Before I read Transhumanism and the Image of God by Jacob Shatzer, I was not even familiar with what transhumanism was. However, it’s interesting that since reading the book, I have heard this term surface repeatedly in the news stories I’ve heard and read. What at first seemed like a very esoteric topic now seems quite relevant. As a fellow Christian, I appreciated his approach to describing a philosophical approach to technology from a perspective of faith.
If I can summarize transhumanism in laymen’s terms, after reading the book, I would say that transhumanism reflects a philoshophy that desires to enhance humans through technology. This could mean creating hybrid humans that combine technology with human bodies. While at a very basic level this is accepted (like adding a prosthetic leg to an amputee), it can also get to the point of Elon Musk’s Neuralink the seeks to connect technology right to the brain’s neural network. When thinking really out in the future, it could also mean preserving a human’s thoughts and placing them in a computer or even in another body, in what feels like a very science-fiction scenario of a brain in a jar. However, there are ways that this is already being developed, in the sense that we even now are training artificial intelligence computers to “think” based on data we’re feeding it from our own intelligence and thought processes.
The author, Jacob Shatzer, is a professor and dean at Union University in Tennessee. He opens up the book talking about how Christians often think of technology as being rather unrelated to issues of faith. He then walks through the impact of something as simple as telling time. The first clocks were in a village square, which was communal in nature. Then, when rail travel was invented and railroads crossed the country, the need for time zones emerged. And finally, we now see how every aspect of our modern lives is ruled by the concept of efficiency governed by the clock and the passing of time. Indeed, the evolution of technology had a profound impact regarding how Christians live their lives and experience fellowship with others and with God. In the same way, he simply asks that we evaluate this current way of thinking about things in light of its larger possible impact on life.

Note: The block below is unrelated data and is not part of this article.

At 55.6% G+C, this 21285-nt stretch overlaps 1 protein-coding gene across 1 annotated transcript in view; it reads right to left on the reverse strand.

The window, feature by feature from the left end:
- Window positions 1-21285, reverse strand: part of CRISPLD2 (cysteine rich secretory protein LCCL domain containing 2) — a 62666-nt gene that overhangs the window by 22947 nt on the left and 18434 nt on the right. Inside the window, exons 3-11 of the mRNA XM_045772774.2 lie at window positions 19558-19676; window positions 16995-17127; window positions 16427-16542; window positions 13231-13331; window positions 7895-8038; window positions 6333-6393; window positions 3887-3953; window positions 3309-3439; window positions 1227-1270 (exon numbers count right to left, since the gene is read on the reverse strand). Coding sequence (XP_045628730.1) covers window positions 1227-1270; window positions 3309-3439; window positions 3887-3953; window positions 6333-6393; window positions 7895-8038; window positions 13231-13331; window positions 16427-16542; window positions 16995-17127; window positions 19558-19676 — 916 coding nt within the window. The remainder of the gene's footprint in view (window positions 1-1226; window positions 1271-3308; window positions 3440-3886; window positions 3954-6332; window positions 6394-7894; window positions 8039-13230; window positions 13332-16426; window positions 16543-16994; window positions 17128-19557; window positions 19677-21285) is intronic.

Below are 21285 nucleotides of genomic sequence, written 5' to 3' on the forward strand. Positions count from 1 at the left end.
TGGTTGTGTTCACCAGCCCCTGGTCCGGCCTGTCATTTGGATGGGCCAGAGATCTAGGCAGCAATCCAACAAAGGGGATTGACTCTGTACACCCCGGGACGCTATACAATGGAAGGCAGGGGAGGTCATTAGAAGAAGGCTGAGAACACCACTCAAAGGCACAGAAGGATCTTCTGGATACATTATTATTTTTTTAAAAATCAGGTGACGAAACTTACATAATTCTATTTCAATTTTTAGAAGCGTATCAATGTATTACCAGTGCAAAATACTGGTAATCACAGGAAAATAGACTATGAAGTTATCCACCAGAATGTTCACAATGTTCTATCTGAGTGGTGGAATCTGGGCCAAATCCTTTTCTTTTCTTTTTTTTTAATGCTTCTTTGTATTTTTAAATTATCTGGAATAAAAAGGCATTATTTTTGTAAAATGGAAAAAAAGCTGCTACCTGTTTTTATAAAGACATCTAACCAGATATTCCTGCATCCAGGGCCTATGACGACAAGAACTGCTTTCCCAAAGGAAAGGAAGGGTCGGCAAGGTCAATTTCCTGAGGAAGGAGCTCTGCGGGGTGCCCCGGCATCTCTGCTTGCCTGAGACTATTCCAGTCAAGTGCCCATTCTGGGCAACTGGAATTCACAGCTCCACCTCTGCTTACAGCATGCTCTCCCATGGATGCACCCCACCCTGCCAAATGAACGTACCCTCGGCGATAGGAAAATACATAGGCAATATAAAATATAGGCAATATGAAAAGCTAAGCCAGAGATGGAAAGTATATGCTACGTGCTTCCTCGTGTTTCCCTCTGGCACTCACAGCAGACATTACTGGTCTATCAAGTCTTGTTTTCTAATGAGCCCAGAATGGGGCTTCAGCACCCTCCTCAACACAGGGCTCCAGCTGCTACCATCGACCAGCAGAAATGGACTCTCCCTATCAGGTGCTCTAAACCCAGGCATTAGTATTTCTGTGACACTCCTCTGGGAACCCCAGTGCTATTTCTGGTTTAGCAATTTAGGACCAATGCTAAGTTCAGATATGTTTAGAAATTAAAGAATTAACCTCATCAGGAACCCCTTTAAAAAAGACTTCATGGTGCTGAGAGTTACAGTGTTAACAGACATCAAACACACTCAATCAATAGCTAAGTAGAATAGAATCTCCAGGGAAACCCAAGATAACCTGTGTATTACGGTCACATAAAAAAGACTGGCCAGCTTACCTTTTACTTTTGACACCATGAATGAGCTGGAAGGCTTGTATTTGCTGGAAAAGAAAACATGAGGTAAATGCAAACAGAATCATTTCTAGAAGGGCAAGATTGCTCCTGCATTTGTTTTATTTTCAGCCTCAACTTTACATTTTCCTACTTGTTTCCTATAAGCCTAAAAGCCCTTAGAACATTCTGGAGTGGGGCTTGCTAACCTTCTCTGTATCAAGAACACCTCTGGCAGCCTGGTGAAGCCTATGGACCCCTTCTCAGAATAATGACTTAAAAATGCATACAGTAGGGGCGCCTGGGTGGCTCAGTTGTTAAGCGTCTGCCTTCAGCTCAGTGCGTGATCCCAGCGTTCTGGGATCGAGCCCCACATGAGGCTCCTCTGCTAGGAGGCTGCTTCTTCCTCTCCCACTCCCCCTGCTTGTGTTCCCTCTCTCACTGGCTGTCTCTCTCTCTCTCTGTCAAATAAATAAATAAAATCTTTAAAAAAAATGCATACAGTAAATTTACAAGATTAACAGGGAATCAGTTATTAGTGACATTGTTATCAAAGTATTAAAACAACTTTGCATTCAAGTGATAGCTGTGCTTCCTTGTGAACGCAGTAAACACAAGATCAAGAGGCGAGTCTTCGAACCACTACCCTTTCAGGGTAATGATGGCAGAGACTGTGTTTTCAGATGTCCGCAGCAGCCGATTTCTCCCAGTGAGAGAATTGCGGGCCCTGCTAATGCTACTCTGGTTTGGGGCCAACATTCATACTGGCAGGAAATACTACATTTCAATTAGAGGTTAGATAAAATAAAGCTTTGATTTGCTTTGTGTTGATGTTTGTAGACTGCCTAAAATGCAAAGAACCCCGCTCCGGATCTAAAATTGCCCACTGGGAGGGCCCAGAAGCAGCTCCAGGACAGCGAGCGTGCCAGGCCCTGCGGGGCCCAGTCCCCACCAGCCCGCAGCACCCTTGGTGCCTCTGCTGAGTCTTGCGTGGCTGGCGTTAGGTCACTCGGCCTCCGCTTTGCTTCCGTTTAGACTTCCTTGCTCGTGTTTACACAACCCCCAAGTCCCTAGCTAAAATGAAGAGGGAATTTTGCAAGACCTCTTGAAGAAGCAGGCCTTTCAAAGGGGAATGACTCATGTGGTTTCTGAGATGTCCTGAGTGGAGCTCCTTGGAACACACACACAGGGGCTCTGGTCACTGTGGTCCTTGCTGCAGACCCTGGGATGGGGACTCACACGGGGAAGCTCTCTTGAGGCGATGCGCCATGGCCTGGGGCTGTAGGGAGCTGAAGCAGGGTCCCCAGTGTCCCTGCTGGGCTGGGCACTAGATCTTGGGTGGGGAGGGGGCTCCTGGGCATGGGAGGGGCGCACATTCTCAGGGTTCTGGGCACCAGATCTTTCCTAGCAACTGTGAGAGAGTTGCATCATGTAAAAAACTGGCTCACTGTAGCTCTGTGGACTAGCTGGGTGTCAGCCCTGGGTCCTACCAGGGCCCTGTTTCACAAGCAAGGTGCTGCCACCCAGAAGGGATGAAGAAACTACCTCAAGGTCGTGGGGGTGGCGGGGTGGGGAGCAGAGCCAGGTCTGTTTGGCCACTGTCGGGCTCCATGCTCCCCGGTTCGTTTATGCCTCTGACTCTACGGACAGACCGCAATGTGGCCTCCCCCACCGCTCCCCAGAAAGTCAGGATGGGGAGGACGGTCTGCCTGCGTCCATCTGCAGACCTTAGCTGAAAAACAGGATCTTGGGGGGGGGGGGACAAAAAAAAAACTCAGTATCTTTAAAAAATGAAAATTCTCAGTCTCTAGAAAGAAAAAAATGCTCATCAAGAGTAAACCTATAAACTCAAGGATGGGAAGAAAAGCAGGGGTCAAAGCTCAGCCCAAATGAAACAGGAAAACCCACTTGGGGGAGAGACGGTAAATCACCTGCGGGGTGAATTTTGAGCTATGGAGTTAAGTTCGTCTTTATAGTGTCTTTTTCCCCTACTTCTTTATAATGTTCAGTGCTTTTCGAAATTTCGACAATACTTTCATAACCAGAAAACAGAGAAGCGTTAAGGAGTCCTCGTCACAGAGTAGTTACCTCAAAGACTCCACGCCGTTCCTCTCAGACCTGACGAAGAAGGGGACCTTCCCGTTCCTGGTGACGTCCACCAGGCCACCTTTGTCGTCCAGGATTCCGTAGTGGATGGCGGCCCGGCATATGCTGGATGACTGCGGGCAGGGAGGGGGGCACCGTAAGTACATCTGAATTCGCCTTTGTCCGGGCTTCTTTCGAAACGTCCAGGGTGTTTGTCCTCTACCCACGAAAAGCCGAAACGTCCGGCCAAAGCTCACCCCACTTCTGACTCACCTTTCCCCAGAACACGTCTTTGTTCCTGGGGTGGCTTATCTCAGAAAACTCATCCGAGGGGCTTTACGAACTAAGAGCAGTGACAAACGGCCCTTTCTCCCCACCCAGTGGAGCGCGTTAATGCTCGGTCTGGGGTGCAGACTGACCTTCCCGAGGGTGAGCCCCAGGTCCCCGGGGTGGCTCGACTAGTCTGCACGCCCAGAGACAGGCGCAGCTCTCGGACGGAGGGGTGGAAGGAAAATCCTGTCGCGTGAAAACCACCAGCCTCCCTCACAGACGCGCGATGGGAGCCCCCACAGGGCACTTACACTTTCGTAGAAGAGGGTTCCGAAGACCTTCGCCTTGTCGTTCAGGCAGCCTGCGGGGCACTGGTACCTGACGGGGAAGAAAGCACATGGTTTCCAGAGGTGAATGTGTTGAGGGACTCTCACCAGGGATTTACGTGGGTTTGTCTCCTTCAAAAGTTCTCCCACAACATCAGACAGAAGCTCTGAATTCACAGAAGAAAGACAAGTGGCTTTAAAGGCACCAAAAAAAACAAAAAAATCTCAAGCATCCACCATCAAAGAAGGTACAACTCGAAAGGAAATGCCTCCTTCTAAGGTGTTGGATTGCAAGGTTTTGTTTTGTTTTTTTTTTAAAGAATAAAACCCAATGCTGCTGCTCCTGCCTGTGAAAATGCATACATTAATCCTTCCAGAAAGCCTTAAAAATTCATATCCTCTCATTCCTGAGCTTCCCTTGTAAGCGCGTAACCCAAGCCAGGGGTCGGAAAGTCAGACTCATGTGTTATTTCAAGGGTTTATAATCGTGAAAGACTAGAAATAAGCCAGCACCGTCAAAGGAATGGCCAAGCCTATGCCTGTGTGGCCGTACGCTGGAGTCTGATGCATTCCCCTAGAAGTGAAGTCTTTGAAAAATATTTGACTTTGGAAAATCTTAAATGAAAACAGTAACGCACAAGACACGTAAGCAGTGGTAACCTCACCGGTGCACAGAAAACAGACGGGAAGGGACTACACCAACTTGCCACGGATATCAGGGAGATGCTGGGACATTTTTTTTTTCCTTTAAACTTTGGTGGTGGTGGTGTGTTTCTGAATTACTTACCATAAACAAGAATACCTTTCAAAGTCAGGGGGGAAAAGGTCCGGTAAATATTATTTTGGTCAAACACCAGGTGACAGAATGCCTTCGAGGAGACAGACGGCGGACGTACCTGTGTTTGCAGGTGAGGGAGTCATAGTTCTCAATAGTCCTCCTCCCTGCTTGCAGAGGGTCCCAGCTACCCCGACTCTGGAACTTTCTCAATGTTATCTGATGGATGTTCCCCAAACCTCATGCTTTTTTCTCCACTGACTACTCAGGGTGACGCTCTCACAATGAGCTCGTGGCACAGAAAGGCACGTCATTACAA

In each chapter, Shatzer presents an aspect of transhumanism. He often talks about the positive aspects of it, many times quoting proponents of transhumanism in their own words. He then talks about some of the problematic approaches to the philosophy. I feel like I can summarize one of the major issues with the philosophy, with an analogy that follows, if you can humor me.
Fun fact: I was an Art History major in college. One of the reasons I loved the field of Art History was that studying art is simply a mirror to reflecting all other sorts of fields of study, including philosophy, psychology, religion, politics, and of course, history. In our classes, we studied the art of the age of enlightenment, when mankind saw advances in democracy, technology and philosophy as moving mankind constantly in the direction of ever-increasing success and self-enlightenment. This was the age when humanism reigned. This all came crashing down, however, when two world wars exposed the deep flaws in humanity, which stood in stark contrast to the optimistic views of modernism. (It was out of this betrayal that we see artists in the Dada movement who rejected modernism and the rather “scary” art of German artist Anselm Kiefer who depicts the horrors of the holocaust and human depravity in general.) For much of the 20th century, the philosophy of post-modernism reigned, which tried to dismantle the flaws in modernism. While postmodernism itself I believe is also flawed in a philosophical approach, it came about based on the disillusionment that people felt with the optimism of the modernist approach.